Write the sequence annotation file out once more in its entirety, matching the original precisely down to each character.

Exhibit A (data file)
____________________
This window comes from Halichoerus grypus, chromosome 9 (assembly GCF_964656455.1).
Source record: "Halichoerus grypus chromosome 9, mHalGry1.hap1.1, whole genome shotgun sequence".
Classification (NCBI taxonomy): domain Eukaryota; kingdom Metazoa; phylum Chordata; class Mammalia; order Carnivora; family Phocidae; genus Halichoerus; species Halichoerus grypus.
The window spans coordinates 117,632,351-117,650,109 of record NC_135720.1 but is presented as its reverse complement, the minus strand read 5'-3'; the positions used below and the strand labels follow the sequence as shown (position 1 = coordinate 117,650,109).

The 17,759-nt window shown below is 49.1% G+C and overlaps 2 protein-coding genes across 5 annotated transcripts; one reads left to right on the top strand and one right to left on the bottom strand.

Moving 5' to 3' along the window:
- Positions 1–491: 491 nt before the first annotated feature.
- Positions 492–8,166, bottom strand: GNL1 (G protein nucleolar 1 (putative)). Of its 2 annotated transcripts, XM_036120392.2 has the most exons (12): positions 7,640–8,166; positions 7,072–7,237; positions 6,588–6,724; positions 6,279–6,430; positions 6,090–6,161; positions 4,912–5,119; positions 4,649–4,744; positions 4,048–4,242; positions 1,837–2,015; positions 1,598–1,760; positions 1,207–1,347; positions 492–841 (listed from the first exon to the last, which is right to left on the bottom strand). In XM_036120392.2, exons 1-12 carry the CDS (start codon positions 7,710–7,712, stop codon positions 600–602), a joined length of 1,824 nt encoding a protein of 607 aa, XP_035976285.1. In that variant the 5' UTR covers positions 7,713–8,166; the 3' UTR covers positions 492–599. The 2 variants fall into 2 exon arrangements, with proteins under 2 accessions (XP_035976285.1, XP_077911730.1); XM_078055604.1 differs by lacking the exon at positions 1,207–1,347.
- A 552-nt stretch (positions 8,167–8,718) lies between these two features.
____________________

This window comes from Halichoerus grypus, chromosome 9 (assembly GCF_964656455.1).
Source record: "Halichoerus grypus chromosome 9, mHalGry1.hap1.1, whole genome shotgun sequence".
Classification (NCBI taxonomy): domain Eukaryota; kingdom Metazoa; phylum Chordata; class Mammalia; order Carnivora; family Phocidae; genus Halichoerus; species Halichoerus grypus.
The window spans coordinates 117,632,351-117,650,109 of record NC_135720.1 but is presented as its reverse complement, the minus strand read 5'-3'; the positions used below and the strand labels follow the sequence as shown (position 1 = coordinate 117,650,109).

The 17,759-nt window shown below is 49.1% G+C and overlaps 2 protein-coding genes across 5 annotated transcripts; one reads left to right on the top strand and one right to left on the bottom strand.

Moving 5' to 3' along the window:
- Positions 1–491: 491 nt before the first annotated feature.
- Positions 492–8,166, bottom strand: GNL1 (G protein nucleolar 1 (putative)). Of its 2 annotated transcripts, XM_036120392.2 has the most exons (12): positions 7,640–8,166; positions 7,072–7,237; positions 6,588–6,724; positions 6,279–6,430; positions 6,090–6,161; positions 4,912–5,119; positions 4,649–4,744; positions 4,048–4,242; positions 1,837–2,015; positions 1,598–1,760; positions 1,207–1,347; positions 492–841 (listed from the first exon to the last, which is right to left on the bottom strand). In XM_036120392.2, exons 1-12 carry the CDS (start codon positions 7,710–7,712, stop codon positions 600–602), a joined length of 1,824 nt encoding a protein of 607 aa, XP_035976285.1. In that variant the 5' UTR covers positions 7,713–8,166; the 3' UTR covers positions 492–599. The 2 variants fall into 2 exon arrangements, with proteins under 2 accessions (XP_035976285.1, XP_077911730.1); XM_078055604.1 differs by lacking the exon at positions 1,207–1,347.
- A 552-nt stretch (positions 8,167–8,718) lies between these two features.